Why Brown? Say what you want about Kwame, but the one thing you can count on with this former No. 1 overall pick is that he's going to do a good job defensively. Remember, he would have been a Celtic last season instead of Shaquille O'Neal if he didn't balk at the C's initial offer - the veteran's minimum - that ultimately went to Shaq. Considering Chandler and Dalembert are likely to sign with their respective teams or a big-dollar contract elsewhere, Brown is one of the few reasonably priced big men who has a skillset that would easily fit in with this current crop of Celtics.

Why Krstic? When he was healthy, Krstic was a force in terms of scoring as well as grabbing offensive rebounds - something the Celtics have been horrible at the past few years. But with a likely lockout on the horizon, Krstic may very well look more closely at returning to Europe and play which would be a big loss for the C's. In addition to his offensive rebounding, Krstic has a nice perimeter game for a center that helps space the floor better for Boston.

Why Mohammed? He's a veteran who has played for some of the best coaches in the game, including one of Doc Rivers' mentors, Larry Brown. Mohammed doesn't do any thing exceptionally well. But he can score around the basket, he plays decent defense and while he's not a great rebounder, he doesn't suck, either. Mohammed wouldn't be the Celtics first choice at center. But when you consider the C's will likely add at least two veteran centers - and that's assuming that both O'Neals call it quits - Mohammed wouldn't be a bad center coming off the end of your bench.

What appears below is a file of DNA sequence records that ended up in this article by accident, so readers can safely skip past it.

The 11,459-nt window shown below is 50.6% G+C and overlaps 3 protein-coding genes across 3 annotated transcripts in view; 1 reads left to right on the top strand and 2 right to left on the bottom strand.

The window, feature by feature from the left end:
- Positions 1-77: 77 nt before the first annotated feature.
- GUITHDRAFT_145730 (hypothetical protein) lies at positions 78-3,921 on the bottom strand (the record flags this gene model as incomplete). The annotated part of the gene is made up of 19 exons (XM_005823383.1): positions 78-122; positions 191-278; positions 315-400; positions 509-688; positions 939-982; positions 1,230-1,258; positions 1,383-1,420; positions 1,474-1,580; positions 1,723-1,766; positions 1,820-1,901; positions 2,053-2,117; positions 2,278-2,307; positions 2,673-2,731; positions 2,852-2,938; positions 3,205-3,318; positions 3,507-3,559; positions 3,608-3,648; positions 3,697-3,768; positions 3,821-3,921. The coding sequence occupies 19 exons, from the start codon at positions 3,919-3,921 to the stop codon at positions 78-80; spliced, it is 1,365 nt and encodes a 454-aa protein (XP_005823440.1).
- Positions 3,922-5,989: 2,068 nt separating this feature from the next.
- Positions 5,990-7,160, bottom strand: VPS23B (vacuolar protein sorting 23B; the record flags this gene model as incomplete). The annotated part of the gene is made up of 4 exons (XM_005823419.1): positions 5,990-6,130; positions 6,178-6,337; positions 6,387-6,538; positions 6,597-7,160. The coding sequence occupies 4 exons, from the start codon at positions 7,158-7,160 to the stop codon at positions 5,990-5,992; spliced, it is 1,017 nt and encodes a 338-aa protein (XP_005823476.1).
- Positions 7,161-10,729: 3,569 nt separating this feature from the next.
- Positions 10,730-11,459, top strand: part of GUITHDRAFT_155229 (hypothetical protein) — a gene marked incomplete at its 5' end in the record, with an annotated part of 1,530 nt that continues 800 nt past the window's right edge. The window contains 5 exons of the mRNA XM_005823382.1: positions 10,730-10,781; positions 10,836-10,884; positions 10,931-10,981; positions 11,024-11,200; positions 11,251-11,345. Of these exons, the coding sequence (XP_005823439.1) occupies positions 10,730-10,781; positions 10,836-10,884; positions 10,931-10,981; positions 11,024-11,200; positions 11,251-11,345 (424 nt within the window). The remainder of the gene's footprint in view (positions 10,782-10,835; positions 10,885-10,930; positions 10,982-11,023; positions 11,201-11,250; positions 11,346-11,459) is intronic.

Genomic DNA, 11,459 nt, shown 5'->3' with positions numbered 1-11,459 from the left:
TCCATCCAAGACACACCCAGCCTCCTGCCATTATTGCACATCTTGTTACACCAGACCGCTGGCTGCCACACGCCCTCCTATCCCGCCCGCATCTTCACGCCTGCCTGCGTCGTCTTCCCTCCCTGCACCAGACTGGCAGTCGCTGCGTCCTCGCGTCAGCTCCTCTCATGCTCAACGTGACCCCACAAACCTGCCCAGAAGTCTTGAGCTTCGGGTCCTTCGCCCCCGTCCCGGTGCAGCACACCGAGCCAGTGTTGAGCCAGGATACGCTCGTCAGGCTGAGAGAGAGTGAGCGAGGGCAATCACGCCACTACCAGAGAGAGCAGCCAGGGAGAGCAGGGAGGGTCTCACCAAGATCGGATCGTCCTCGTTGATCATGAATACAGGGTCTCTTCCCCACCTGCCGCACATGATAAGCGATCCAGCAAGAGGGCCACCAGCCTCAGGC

Others deserving strong consideration: Collins, Williams, Gadzuric and Elson.

A. Sherrod Blakely can be reached at sblakely@comcastsportsnet.com. Follow Sherrod on Twitter at http:twitter.comsherrodbcsn

Jaylen Brown may be the future of Celtics, but he's focused on now

Jaylen Brown may be the future of Celtics, but he's focused on now

BOSTON – This is not how this is supposed to work.

When the regular season ends for high draft picks, there’s usually a nice, warm island awaiting their arrival in late-April when the regular season ends.

But this was no typical rookie season for Boston’s Jaylen Brown.

And as we have seen, Brown isn’t your typical rookie.